The German Classics of the Nineteenth and Twentieth Centuries, Volume 05 eBook

This eBook from the Gutenberg Project consists of approximately 489 pages of information about The German Classics of the Nineteenth and Twentieth Centuries, Volume 05.

As I was gazing at her, the other of my two ladies, the plump, merry one, suddenly took it into her head that I must sing as we glided along.  A very elegant young gentleman with an eye-glass, who sat beside her, instantly turned to her, and, as he kissed her hand, said, “Thanks for the poetic idea!  A folk-song sung by one of the people in the open air is an Alpine rose, upon the very Alps—­the Alpine horns are nothing but herbaria—­the soul of the national consciousness.”  But I said I did not know anything fine enough to sing to such great people.  Then the pert lady’s-maid, who was beside me with a basket of cups and bottles, and whom I had not perceived before, said, “He knows a very pretty little song about a lady fair.”  “Yes, yes, sing that one!” the lady exclaimed.  I felt hot all over, and the Lady fair lifted her eyes from the water and gave me a look that went to my very soul.  So I did not hesitate any longer, but took heart and sang with all my might might—­

  “I gaze around me, going
    By forest, dale, and lea,
  O’er heights where streams are flowing,
  My every thought bestowing,
    Ah, Lady fair, on thee!

  “And in my garden, finding
    Bright flowers fresh and rare,
  While many a wreath I’m binding,
  Sweet thoughts therein I’m winding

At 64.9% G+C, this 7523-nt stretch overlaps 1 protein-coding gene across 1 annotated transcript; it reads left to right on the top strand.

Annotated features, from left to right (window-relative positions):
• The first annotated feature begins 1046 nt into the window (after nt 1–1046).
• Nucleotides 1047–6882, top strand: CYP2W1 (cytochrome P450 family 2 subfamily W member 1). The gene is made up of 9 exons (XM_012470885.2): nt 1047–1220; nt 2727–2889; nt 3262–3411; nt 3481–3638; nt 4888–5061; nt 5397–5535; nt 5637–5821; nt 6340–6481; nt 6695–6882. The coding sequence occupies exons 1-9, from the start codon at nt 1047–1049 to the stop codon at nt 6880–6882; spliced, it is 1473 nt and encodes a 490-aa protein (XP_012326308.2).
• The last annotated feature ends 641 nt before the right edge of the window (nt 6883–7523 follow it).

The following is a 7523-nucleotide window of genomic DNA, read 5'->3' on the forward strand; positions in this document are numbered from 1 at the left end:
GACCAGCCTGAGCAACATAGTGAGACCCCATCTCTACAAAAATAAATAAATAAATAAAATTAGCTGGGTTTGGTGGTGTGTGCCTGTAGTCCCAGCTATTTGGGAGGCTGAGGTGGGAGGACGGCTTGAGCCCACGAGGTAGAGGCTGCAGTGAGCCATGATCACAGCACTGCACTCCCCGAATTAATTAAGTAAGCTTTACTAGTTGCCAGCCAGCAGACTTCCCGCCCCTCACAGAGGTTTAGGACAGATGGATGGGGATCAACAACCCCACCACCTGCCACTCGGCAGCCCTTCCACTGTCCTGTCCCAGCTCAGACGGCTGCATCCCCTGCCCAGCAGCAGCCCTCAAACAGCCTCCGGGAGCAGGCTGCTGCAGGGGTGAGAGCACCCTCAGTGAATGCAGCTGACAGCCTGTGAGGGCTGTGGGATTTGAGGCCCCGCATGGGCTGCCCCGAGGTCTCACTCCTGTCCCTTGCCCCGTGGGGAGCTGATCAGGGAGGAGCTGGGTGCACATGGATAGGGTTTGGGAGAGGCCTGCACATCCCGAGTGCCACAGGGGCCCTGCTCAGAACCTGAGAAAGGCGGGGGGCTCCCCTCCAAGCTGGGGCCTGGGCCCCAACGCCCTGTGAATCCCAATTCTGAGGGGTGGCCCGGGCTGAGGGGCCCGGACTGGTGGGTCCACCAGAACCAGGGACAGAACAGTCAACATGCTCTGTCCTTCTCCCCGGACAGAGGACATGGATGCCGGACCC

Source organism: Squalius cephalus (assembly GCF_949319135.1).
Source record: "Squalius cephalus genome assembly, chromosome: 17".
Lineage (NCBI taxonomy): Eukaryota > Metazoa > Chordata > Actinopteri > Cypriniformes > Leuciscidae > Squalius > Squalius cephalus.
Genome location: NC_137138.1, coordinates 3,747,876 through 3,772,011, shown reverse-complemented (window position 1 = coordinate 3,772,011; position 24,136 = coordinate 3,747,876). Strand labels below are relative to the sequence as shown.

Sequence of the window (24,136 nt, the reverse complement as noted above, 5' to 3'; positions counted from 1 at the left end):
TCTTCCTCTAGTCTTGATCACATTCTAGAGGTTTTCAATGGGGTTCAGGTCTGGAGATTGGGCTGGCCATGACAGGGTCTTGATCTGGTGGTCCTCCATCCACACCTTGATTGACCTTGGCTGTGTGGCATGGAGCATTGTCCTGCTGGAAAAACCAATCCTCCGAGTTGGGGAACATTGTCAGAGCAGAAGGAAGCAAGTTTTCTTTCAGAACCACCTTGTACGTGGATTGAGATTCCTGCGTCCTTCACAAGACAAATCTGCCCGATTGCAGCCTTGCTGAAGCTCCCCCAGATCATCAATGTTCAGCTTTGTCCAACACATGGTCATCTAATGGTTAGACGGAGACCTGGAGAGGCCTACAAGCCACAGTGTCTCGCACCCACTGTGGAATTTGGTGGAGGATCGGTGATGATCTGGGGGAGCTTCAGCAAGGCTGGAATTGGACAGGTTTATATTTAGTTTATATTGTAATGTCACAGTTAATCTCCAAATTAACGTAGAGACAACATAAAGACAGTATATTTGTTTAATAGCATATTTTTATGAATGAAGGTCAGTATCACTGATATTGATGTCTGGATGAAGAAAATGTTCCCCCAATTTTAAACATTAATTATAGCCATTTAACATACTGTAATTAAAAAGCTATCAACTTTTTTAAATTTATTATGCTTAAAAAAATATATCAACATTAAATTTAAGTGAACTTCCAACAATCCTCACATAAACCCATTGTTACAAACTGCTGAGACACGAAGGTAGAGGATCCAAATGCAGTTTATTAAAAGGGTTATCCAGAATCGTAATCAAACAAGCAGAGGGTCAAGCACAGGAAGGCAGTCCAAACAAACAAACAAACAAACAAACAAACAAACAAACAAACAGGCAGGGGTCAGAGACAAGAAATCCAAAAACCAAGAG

Of thee, my Lady fair.

  “For me ’twould be too daring
    To lay them at her feet. 
  They’ll soon away be wearing,
  But love beyond comparing
    Is thine, my Lady sweet.

  “In early morning waking,
    I toil with ready smile,
  And though my heart be breaking,
  I’ll sing to hide its aching,
    And dig my grave the while.”

The boat touched the shore, and all the party got out; many of the young gentlemen, as I had perceived, had made game of me in whispers to the ladies while I was singing.  The gentleman with the eye-glass took my hand as he left the boat, and said something to me, I do not remember what, and the elder of my two ladies gave me a kindly glance.  The Lady fair had never raised her eyes all the time I was singing, and she went away without a word.  As for me, before my song was ended the tears stood in my eyes; my heart seemed like to burst with shame and misery.  I understood now for the first time how beautiful she was, and how poor and despised and forsaken I, and when they had all disappeared behind the bushes I could contain myself no longer, but threw myself down on the grass and wept bitterly.

CHAPTER II

The highroad was close on one side of the castle garden, and separated from it only by a high wall.  A very pretty little toll-house with a red-tiled roof stood near, with a gay little flower-garden inclosed by a picket-fence behind it.  A breach in the wall connected this garden with the most secluded and shady part of the castle garden itself.  The toll-gate keeper who occupied the cottage died suddenly,

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The German Classics of the Nineteenth and Twentieth Centuries, Volume 05 from Project Gutenberg. Public domain.
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